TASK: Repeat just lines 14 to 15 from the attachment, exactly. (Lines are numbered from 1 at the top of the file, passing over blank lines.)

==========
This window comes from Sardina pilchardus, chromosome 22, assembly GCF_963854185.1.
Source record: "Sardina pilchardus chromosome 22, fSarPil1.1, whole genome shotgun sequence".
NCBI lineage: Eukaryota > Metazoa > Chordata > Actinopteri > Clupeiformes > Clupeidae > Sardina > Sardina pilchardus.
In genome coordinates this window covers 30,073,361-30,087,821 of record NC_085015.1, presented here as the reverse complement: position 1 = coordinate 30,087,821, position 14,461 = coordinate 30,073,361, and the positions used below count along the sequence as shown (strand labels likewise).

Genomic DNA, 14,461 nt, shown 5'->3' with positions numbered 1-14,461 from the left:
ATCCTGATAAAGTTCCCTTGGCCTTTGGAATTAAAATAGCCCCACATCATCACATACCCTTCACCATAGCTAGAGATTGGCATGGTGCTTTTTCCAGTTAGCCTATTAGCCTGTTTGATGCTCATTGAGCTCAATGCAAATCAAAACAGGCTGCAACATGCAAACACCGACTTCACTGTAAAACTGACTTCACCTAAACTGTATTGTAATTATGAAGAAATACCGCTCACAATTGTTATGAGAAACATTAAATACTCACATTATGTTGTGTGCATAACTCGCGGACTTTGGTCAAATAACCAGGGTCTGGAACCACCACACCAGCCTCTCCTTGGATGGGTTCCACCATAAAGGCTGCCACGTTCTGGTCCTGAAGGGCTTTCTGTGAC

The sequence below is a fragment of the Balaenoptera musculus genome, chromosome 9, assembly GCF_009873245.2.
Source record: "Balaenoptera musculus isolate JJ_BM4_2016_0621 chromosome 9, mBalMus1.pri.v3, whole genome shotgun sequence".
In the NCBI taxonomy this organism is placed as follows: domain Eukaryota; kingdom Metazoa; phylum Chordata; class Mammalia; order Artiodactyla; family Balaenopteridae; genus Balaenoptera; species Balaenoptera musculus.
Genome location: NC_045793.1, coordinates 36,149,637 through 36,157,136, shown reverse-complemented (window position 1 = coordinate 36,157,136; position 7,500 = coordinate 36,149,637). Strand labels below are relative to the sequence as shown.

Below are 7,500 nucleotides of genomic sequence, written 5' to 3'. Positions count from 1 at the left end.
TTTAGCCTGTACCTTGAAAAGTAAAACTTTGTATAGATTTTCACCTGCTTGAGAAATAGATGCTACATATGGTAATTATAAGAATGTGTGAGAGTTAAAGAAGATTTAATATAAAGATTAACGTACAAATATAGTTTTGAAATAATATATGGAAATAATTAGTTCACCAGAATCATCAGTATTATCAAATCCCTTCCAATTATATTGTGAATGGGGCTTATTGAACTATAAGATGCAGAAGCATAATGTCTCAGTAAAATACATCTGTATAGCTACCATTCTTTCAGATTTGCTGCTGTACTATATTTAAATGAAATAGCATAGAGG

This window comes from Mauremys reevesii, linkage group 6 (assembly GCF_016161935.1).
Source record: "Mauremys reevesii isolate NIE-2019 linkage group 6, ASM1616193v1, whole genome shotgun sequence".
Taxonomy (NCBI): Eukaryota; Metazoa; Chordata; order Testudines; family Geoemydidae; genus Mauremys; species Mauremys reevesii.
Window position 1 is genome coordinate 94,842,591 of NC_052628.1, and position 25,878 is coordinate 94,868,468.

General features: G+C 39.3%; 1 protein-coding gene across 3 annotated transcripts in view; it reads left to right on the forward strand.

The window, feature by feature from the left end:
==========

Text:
Source record: "Mauremys reevesii isolate NIE-2019 linkage group 6, ASM1616193v1, whole genome shotgun sequence".
Taxonomy (NCBI): Eukaryota; Metazoa; Chordata; order Testudines; family Geoemydidae; genus Mauremys; species Mauremys reevesii.